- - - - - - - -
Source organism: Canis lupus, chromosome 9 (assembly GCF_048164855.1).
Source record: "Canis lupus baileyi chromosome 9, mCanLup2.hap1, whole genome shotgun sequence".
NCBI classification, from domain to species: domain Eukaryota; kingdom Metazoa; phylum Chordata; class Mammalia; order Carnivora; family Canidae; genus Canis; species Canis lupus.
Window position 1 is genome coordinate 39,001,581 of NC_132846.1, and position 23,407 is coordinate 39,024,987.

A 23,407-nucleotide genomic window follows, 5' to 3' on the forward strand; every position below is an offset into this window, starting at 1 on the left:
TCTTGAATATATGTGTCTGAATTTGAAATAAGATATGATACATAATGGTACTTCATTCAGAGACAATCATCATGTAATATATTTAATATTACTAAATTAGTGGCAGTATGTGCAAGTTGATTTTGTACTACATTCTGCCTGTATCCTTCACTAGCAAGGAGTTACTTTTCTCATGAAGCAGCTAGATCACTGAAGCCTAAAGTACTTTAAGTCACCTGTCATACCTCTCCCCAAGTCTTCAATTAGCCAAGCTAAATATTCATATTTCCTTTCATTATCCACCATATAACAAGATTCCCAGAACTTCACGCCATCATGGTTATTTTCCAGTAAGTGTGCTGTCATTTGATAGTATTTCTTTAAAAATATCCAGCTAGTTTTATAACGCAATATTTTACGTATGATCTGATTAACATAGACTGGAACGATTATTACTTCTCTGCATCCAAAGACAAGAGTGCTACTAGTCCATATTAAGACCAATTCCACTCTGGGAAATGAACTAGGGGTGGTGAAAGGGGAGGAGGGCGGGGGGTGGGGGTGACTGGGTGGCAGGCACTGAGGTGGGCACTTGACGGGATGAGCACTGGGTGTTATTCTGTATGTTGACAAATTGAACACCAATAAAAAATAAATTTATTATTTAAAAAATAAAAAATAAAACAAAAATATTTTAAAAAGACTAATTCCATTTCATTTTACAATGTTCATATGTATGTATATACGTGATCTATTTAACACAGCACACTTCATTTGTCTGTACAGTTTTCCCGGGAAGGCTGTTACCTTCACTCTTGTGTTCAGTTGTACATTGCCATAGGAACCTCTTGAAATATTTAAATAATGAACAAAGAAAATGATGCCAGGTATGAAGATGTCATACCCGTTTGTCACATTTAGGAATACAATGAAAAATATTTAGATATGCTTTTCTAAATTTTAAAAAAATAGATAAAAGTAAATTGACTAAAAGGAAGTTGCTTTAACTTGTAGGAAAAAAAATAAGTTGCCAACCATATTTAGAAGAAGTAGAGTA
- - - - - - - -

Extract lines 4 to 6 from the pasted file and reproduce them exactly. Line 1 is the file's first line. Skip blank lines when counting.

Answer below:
Window position 1 is genome coordinate 39,001,581 of NC_132846.1, and position 23,407 is coordinate 39,024,987.

A 23,407-nucleotide genomic window follows, 5' to 3' on the forward strand; every position below is an offset into this window, starting at 1 on the left:
TCTTGAATATATGTGTCTGAATTTGAAATAAGATATGATACATAATGGTACTTCATTCAGAGACAATCATCATGTAATATATTTAATATTACTAAATTAGTGGCAGTATGTGCAAGTTGATTTTGTACTACATTCTGCCTGTATCCTTCACTAGCAAGGAGTTACTTTTCTCATGAAGCAGCTAGATCACTGAAGCCTAAAGTACTTTAAGTCACCTGTCATACCTCTCCCCAAGTCTTCAATTAGCCAAGCTAAATATTCATATTTCCTTTCATTATCCACCATATAACAAGATTCCCAGAACTTCACGCCATCATGGTTATTTTCCAGTAAGTGTGCTGTCATTTGATAGTATTTCTTTAAAAATATCCAGCTAGTTTTATAACGCAATATTTTACGTATGATCTGATTAACATAGACTGGAACGATTATTACTTCTCTGCATCCAAAGACAAGAGTGCTACTAGTCCATATTAAGACCAATTCCACTCTGGGAAATGAACTAGGGGTGGTGAAAGGGGAGGAGGGCGGGGGGTGGGGGTGACTGGGTGGCAGGCACTGAGGTGGGCACTTGACGGGATGAGCACTGGGTGTTATTCTGTATGTTGACAAATTGAACACCAATAAAAAATAAATTTATTATTTAAAAAATAAAAAATAAAACAAAAATATTTTAAAAAGACTAATTCCATTTCATTTTACAATGTTCATATGTATGTATATACGTGATCTATTTAACACAGCACACTTCATTTGTCTGTACAGTTTTCCCGGGAAGGCTGTTACCTTCACTCTTGTGTTCAGTTGTACATTGCCATAGGAACCTCTTGAAATATTTAAATAATGAACAAAGAAAATGATGCCAGGTATGAAGATGTCATACCCGTTTGTCACATTTAGGAATACAATGAAAAATATTTAGATATGCTTTTCTAAATTTTAAAAAAATAGATAAAAGTAAATTGACTAAAAGGAAGTTGCTTTAACTTGTAGGAAAAAAAATAAGTTGCCAACCATATTTAGAAGAAGTAGAGTA